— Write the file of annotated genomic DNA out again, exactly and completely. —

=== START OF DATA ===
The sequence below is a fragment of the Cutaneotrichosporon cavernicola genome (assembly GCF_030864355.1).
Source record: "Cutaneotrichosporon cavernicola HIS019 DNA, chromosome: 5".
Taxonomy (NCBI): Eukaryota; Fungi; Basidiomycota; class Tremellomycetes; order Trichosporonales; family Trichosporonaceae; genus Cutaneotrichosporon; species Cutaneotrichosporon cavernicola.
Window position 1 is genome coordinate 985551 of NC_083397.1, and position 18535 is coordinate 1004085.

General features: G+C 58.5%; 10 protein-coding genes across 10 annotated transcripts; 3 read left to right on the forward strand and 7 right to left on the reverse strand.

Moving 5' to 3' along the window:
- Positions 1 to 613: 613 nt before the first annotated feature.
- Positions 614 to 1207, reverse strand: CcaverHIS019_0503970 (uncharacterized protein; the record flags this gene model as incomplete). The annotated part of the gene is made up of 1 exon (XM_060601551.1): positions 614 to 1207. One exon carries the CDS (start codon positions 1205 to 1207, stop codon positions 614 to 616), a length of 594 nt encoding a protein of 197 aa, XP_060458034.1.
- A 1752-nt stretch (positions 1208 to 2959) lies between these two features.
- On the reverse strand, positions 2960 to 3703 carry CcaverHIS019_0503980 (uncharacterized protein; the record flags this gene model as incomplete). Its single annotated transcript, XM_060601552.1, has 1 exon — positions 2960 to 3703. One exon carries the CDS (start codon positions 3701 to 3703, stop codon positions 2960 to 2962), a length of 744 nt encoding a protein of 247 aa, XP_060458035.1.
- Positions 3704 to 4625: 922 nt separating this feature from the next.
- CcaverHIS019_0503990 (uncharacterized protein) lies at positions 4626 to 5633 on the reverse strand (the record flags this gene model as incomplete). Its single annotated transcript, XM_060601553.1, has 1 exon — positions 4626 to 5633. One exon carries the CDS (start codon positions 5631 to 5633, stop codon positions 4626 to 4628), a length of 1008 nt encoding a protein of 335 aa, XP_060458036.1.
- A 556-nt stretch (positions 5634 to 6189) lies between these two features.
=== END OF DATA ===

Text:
The sequence below is a fragment of the Cutaneotrichosporon cavernicola genome (assembly GCF_030864355.1).
Source record: "Cutaneotrichosporon cavernicola HIS019 DNA, chromosome: 5".
Taxonomy (NCBI): Eukaryota; Fungi; Basidiomycota; class Tremellomycetes; order Trichosporonales; family Trichosporonaceae; genus Cutaneotrichosporon; species Cutaneotrichosporon cavernicola.
Window position 1 is genome coordinate 985551 of NC_083397.1, and position 18535 is coordinate 1004085.

General features: G+C 58.5%; 10 protein-coding genes across 10 annotated transcripts; 3 read left to right on the forward strand and 7 right to left on the reverse strand.

Moving 5' to 3' along the window:
- Positions 1 to 613: 613 nt before the first annotated feature.
- Positions 614 to 1207, reverse strand: CcaverHIS019_0503970 (uncharacterized protein; the record flags this gene model as incomplete). The annotated part of the gene is made up of 1 exon (XM_060601551.1): positions 614 to 1207. One exon carries the CDS (start codon positions 1205 to 1207, stop codon positions 614 to 616), a length of 594 nt encoding a protein of 197 aa, XP_060458034.1.
- A 1752-nt stretch (positions 1208 to 2959) lies between these two features.
- On the reverse strand, positions 2960 to 3703 carry CcaverHIS019_0503980 (uncharacterized protein; the record flags this gene model as incomplete). Its single annotated transcript, XM_060601552.1, has 1 exon — positions 2960 to 3703. One exon carries the CDS (start codon positions 3701 to 3703, stop codon positions 2960 to 2962), a length of 744 nt encoding a protein of 247 aa, XP_060458035.1.
- Positions 3704 to 4625: 922 nt separating this feature from the next.
- CcaverHIS019_0503990 (uncharacterized protein) lies at positions 4626 to 5633 on the reverse strand (the record flags this gene model as incomplete). Its single annotated transcript, XM_060601553.1, has 1 exon — positions 4626 to 5633. One exon carries the CDS (start codon positions 5631 to 5633, stop codon positions 4626 to 4628), a length of 1008 nt encoding a protein of 335 aa, XP_060458036.1.
- A 556-nt stretch (positions 5634 to 6189) lies between these two features.